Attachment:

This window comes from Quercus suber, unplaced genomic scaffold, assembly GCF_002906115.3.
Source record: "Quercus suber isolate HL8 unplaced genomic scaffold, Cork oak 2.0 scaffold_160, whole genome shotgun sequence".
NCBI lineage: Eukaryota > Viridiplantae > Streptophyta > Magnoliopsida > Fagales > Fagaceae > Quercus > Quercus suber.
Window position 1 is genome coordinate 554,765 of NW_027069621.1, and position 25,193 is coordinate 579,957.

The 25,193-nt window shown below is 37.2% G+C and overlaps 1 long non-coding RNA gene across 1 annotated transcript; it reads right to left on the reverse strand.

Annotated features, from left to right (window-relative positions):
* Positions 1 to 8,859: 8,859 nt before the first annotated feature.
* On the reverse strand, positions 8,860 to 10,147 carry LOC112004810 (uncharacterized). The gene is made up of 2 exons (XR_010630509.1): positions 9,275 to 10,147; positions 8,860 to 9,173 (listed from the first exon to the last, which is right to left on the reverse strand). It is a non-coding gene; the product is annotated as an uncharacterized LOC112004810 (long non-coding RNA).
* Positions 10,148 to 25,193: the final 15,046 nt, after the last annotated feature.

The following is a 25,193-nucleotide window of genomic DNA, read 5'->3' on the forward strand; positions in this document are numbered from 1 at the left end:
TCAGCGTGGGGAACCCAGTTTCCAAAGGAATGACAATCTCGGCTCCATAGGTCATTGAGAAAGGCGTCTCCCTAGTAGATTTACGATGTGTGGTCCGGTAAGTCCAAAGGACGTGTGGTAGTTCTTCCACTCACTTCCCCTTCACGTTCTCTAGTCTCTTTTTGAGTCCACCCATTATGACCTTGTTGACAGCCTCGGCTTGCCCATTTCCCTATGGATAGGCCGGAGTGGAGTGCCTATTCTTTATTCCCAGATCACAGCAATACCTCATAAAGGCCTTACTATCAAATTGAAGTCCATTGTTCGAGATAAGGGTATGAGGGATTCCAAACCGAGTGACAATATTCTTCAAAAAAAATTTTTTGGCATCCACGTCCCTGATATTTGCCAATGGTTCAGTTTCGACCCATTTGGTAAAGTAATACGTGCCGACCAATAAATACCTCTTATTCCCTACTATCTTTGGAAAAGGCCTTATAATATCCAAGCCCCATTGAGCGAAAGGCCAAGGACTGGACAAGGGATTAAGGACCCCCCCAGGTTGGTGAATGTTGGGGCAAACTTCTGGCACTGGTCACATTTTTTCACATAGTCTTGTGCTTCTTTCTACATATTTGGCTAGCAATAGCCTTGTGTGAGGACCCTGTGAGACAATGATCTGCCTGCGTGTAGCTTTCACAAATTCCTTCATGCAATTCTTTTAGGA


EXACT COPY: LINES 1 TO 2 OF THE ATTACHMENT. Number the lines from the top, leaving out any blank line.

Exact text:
This window comes from Quercus suber, unplaced genomic scaffold, assembly GCF_002906115.3.
Source record: "Quercus suber isolate HL8 unplaced genomic scaffold, Cork oak 2.0 scaffold_160, whole genome shotgun sequence".